Speech from the President: Announcement of the Centres of Excellence for Commercialization and Research (CECR) competition resultsDelivered at the University of British Columbia
August 25, 2014
Good morning, and thank you, Natalie, for your introduction.
And a special thank you to you, Minister Holder, for your presence here today.
As Minister Holder noted, today's announcement is about closing the gap between the lab and the marketplace. About ensuring that Canadian discoveries are translated into innovative products and technologies, thereby generating economic benefits for our country.
Bridging the gap between commercialization and research is a challenge which requires a special breed of individuals: individuals with both scientific acumen and entrepreneurial spirit.
And a challenge that requires dedicated means. This is why, twenty-five years ago, Canada launched the Networks of Centres of Excellence program. It was a bold experiment, considered extremely avant-garde at the time. But this experiment proved a huge success.
Indeed, the $2 billion invested over this period have leveraged $1.5 billion in contributions from industry and other partners. They have helped create 138 spin-off and 453 start-up companies. They have led to the training of more than 42,000 highly qualified personnel.
The Centres of Excellence for Commercialization and Research build and expand upon this original idea, with a sharper focus on commercialization and a closer eye on the marketplace.
Their objective is to provide a more systematic way of matching clusters of research expertise with the business community, and to bring innovative products and processes to market faster.
This requires the full engagement of industrial partners. And indeed, industry partners typically contribute about $2 dollars for every $1 dollar invested by government. In 2012-13 alone, contributions from industrial partners totaled more than $150 million.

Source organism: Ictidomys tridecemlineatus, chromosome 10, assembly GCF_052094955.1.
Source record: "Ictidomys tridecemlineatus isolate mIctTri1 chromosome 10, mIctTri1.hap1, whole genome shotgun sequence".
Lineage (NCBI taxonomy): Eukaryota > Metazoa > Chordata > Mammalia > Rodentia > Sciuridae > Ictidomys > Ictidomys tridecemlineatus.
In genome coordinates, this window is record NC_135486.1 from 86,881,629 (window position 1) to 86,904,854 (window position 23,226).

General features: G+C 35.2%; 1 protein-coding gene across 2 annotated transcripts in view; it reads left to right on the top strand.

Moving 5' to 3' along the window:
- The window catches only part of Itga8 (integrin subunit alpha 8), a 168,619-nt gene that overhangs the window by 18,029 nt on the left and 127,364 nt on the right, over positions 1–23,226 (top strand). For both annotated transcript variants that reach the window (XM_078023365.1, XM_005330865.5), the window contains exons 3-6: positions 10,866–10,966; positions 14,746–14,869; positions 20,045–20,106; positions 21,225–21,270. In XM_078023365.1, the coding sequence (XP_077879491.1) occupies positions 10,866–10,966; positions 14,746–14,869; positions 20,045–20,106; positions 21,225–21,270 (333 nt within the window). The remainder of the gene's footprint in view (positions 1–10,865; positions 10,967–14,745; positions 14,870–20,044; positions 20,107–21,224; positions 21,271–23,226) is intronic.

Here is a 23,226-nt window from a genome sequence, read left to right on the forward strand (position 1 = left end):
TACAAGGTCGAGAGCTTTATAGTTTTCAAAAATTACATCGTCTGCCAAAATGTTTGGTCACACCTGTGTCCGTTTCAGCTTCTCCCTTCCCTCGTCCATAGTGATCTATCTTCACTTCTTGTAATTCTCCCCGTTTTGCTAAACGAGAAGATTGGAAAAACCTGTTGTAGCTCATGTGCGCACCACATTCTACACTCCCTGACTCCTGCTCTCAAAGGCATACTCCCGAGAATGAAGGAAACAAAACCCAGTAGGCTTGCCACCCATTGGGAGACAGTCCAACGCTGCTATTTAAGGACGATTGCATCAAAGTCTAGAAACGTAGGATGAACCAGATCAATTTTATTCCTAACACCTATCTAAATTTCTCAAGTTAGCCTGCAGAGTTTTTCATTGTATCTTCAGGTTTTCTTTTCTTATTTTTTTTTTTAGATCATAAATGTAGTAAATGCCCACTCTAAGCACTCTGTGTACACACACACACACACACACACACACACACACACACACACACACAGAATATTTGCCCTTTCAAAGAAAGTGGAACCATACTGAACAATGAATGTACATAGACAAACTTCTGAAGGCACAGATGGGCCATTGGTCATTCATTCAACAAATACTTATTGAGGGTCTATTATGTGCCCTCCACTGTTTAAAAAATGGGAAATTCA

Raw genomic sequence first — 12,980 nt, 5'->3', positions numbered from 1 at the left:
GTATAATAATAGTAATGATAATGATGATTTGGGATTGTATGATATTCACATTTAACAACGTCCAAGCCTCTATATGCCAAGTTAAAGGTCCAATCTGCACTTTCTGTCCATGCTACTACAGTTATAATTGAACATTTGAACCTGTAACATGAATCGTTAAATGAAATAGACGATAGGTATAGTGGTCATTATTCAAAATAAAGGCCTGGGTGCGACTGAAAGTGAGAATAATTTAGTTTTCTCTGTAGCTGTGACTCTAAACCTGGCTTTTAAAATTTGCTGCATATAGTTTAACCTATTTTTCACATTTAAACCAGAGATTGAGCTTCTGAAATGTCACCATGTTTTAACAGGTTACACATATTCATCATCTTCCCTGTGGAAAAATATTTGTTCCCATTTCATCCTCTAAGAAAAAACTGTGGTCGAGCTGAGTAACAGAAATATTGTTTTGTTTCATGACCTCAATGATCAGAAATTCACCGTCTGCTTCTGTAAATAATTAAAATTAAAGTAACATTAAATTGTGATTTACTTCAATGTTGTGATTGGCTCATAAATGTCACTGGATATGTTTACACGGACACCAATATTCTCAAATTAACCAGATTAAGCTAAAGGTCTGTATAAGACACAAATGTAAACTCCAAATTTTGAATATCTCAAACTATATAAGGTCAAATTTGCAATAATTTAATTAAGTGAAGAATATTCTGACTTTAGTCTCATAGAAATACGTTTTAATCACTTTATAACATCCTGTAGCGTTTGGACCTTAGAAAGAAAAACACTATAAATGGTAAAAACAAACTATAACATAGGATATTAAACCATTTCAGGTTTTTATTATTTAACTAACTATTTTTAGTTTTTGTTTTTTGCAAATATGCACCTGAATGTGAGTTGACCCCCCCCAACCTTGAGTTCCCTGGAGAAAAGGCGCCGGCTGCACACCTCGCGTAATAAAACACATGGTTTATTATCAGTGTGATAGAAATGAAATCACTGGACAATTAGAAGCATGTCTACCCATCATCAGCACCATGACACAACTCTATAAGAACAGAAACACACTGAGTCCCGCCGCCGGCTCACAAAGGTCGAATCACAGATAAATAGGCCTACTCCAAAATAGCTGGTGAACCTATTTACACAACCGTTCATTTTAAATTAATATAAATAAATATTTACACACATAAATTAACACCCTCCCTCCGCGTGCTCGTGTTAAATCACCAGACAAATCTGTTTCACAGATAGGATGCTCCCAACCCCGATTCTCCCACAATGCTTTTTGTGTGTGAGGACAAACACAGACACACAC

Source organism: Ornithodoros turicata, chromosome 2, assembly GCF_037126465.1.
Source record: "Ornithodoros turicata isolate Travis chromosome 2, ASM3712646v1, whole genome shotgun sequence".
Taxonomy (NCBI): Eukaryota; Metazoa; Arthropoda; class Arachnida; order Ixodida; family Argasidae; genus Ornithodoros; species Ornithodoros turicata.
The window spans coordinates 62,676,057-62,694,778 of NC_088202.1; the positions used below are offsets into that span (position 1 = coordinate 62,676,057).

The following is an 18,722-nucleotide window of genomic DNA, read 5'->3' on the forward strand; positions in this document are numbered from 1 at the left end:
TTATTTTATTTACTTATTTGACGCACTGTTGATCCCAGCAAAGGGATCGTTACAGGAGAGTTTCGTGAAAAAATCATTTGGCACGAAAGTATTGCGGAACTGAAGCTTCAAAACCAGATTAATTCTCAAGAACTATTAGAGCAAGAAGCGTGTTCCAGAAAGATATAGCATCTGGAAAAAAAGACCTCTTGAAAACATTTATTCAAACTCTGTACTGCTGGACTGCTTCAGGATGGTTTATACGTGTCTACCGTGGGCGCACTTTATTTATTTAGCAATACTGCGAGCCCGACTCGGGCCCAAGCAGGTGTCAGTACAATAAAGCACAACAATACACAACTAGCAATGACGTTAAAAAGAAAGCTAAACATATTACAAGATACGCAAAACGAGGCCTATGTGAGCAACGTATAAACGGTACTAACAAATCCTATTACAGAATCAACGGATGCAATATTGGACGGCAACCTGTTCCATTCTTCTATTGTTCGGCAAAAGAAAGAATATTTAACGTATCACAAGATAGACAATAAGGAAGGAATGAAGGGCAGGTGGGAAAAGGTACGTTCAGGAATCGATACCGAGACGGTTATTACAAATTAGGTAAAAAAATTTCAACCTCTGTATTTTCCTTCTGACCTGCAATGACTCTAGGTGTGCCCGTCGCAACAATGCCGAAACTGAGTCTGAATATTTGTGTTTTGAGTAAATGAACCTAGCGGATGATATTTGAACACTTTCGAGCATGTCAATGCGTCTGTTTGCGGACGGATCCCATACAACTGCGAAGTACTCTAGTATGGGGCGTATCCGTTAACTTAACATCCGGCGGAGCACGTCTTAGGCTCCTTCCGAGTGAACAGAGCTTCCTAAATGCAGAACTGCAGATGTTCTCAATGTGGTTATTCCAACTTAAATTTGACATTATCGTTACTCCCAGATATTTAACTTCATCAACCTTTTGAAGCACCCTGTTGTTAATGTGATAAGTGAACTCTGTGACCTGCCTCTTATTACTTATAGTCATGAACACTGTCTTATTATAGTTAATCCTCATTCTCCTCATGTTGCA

With today's event, we are announcing the fourth generation of CECRs. As always, the winners of the competition were chosen for the quality, originality and potential of their projects, which also have solid long-term prospects that will extend well beyond their funding cycles.
As Chair of the CECR Steering Committee, I am extraordinarily impressed with the creativity and entrepreneurship that fuel the Networks announced today.
As President of the Canadian Institutes of Health Research, I can't help but note that 4 of the 5 of these Networks are in the health field (and that the fifth one has obvious health applications).
This reminds us how important the health sector is to our economy. Let's not forget that over 40% of provincial budgets are invested in health, and that this investment constitutes an important economic driver.
When we talk about commercialization in the realm of health, we of course think of direct economic outcomes, through the creation of innovative products and technologies.
But we also think about ultimately talking improving health outcomes and saving lives. Not only is this a worthy goal in itself, but improved health eventually translates into improved productivity, which is central to Canada's economic performance.
In closing, on behalf of the CECR program, I offer my best wishes to all the research teams involved in the Networks we are announcing today.
By closing the gap between academic research and commercialization, you are improving the lives of Canadians and strengthening the Canadian economy.
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